Marvel’s current Spider-Man saga is called “Spider-Verse,” and it aims to bring together all of the incarnations of the character that have appeared throughout the decades, as they prepare for battle against a villain named Morlun. And there are more versions of Spider-Man than you might think: They range from the classic Peter Parker rendition created by Stan Lee and Steve Ditko, and published continuously since 1963, to the recent “Ultimate” version of the character in which a black teenager named Miles Morales wears the webs, and dozens–or more–of variation in-between. Just how obscure do the various Spider-Men go? If you read original copies of Marvel’s 1970’s output, you may be familiar with a series of ads that featured Spider-Man beating his enemies by distracting them with various Hostess snack cakes–Cupcakes, Twinkies, Fruit Pies, and more weaponized diabetes delivery devices.
As it turns out in Spider-Verse #1, though, a one-page strip written by Spider-Verse mastermind Dan Slott and illustrated by Ty Templeton reveals that Spider-Man’s skill with deploying well-placed snack foods is insufficient when it comes time to distract Morlun. Decades after his original appearance, it seems, Twinkieverse Spider-Man meets a rather grim end.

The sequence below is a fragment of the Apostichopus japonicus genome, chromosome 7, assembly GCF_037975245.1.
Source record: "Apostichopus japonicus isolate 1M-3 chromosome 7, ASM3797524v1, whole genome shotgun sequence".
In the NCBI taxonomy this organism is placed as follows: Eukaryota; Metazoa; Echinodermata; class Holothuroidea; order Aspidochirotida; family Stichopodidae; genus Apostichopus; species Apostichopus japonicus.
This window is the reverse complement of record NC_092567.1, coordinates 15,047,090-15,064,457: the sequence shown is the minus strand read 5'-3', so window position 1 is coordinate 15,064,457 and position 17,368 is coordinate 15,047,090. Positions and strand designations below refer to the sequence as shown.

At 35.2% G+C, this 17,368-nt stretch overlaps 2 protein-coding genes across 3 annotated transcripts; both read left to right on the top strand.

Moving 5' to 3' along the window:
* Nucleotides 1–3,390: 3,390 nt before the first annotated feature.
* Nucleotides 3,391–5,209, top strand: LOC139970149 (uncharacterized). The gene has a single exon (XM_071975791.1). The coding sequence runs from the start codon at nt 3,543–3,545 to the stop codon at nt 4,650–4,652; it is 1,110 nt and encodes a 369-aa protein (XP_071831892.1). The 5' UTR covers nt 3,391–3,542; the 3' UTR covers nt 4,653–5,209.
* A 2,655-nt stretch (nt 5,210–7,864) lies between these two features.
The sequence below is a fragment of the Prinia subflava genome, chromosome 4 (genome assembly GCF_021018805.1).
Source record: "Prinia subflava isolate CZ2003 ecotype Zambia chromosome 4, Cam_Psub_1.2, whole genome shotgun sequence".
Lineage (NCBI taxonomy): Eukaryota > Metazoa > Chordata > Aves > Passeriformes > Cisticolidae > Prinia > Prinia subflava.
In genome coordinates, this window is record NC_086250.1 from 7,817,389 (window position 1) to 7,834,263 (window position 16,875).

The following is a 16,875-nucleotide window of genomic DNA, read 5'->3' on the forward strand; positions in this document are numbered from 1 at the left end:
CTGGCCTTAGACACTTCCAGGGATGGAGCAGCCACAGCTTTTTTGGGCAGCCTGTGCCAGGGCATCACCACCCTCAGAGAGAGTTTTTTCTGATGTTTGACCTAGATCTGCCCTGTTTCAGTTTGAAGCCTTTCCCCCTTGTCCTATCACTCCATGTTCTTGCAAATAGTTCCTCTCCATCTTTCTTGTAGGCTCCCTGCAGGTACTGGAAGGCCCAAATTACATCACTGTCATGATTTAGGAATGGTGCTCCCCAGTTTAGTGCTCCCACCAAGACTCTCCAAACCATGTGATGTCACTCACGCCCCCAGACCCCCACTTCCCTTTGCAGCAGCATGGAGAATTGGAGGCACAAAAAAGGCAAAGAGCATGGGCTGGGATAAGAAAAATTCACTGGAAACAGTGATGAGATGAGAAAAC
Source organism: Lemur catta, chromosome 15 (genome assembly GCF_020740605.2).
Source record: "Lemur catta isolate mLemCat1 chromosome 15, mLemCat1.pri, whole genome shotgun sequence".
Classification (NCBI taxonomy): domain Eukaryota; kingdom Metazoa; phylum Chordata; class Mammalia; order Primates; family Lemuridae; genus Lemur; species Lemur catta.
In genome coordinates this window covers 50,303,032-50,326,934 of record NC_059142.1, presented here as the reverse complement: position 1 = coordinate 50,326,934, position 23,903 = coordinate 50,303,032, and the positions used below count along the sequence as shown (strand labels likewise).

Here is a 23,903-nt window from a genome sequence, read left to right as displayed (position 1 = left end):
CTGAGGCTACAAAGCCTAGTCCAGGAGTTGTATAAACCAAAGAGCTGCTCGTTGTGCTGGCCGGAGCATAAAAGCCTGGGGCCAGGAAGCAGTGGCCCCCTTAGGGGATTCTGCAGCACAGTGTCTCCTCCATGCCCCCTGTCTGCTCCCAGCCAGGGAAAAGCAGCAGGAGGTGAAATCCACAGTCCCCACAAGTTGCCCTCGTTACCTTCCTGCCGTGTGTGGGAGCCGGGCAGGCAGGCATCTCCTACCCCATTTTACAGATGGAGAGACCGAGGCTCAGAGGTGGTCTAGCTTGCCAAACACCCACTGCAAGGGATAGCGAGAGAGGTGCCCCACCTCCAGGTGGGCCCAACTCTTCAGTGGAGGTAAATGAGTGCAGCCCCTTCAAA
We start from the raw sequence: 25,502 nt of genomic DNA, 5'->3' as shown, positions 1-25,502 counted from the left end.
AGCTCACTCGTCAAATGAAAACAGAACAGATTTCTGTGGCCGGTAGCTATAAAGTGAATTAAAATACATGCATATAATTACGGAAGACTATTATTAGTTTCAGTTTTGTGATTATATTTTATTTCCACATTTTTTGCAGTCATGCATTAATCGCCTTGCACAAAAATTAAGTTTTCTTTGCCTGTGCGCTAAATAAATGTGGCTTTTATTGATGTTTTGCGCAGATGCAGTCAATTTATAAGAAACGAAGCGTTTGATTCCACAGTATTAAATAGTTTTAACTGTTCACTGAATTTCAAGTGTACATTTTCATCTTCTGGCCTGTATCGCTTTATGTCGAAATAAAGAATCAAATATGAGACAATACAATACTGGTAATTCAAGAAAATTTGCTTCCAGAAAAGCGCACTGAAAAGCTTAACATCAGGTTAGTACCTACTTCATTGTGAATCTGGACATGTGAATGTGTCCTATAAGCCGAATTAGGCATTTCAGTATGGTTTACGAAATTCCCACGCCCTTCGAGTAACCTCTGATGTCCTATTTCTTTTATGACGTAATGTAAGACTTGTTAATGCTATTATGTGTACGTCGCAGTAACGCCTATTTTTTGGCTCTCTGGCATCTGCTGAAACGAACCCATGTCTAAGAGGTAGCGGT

It’s a fun callback to one of the more iconic uses of Marvel’s flagship character in advertising–and one that creative, nostalgic folks have recalled in recent years when promoting everything from Breaking Bad to Denver Broncos slot receiver Wes Welker and Old Spice. Alas, if only Spider-Man knew that Morlun was more of a Tastykake demon.